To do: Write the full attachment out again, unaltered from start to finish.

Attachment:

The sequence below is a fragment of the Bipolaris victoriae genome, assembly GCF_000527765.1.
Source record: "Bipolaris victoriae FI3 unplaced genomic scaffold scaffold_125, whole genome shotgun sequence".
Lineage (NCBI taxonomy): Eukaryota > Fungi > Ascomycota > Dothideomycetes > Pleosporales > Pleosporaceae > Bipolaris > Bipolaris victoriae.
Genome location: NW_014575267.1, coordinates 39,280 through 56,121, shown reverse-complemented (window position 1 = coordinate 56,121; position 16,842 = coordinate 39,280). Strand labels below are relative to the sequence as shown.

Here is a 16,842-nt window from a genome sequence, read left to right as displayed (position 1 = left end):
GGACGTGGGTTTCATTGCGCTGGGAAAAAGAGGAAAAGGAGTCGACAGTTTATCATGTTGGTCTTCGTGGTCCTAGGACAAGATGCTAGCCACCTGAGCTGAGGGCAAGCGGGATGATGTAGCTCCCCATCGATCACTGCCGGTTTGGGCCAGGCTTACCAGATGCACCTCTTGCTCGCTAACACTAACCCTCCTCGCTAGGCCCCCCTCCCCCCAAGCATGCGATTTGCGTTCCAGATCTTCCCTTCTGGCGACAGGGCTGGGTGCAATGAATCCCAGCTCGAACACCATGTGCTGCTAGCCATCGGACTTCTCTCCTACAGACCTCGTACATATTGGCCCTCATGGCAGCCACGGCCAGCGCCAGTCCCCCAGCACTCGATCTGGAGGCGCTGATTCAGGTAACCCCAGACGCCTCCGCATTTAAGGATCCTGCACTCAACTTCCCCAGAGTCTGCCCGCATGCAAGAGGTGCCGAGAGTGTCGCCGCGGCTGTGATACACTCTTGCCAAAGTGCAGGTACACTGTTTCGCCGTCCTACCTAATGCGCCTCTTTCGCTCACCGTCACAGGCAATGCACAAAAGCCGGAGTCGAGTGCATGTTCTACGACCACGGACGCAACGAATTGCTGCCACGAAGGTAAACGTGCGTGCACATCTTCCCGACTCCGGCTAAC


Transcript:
The sequence below is a fragment of the Bipolaris victoriae genome, assembly GCF_000527765.1.
Source record: "Bipolaris victoriae FI3 unplaced genomic scaffold scaffold_125, whole genome shotgun sequence".
Lineage (NCBI taxonomy): Eukaryota > Fungi > Ascomycota > Dothideomycetes > Pleosporales > Pleosporaceae > Bipolaris > Bipolaris victoriae.
Genome location: NW_014575267.1, coordinates 39,280 through 56,121, shown reverse-complemented (window position 1 = coordinate 56,121; position 16,842 = coordinate 39,280). Strand labels below are relative to the sequence as shown.

Here is a 16,842-nt window from a genome sequence, read left to right as displayed (position 1 = left end):
GGACGTGGGTTTCATTGCGCTGGGAAAAAGAGGAAAAGGAGTCGACAGTTTATCATGTTGGTCTTCGTGGTCCTAGGACAAGATGCTAGCCACCTGAGCTGAGGGCAAGCGGGATGATGTAGCTCCCCATCGATCACTGCCGGTTTGGGCCAGGCTTACCAGATGCACCTCTTGCTCGCTAACACTAACCCTCCTCGCTAGGCCCCCCTCCCCCCAAGCATGCGATTTGCGTTCCAGATCTTCCCTTCTGGCGACAGGGCTGGGTGCAATGAATCCCAGCTCGAACACCATGTGCTGCTAGCCATCGGACTTCTCTCCTACAGACCTCGTACATATTGGCCCTCATGGCAGCCACGGCCAGCGCCAGTCCCCCAGCACTCGATCTGGAGGCGCTGATTCAGGTAACCCCAGACGCCTCCGCATTTAAGGATCCTGCACTCAACTTCCCCAGAGTCTGCCCGCATGCAAGAGGTGCCGAGAGTGTCGCCGCGGCTGTGATACACTCTTGCCAAAGTGCAGGTACACTGTTTCGCCGTCCTACCTAATGCGCCTCTTTCGCTCACCGTCACAGGCAATGCACAAAAGCCGGAGTCGAGTGCATGTTCTACGACCACGGACGCAACGAATTGCTGCCACGAAGGTAAACGTGCGTGCACATCTTCCCGACTCCGGCTAAC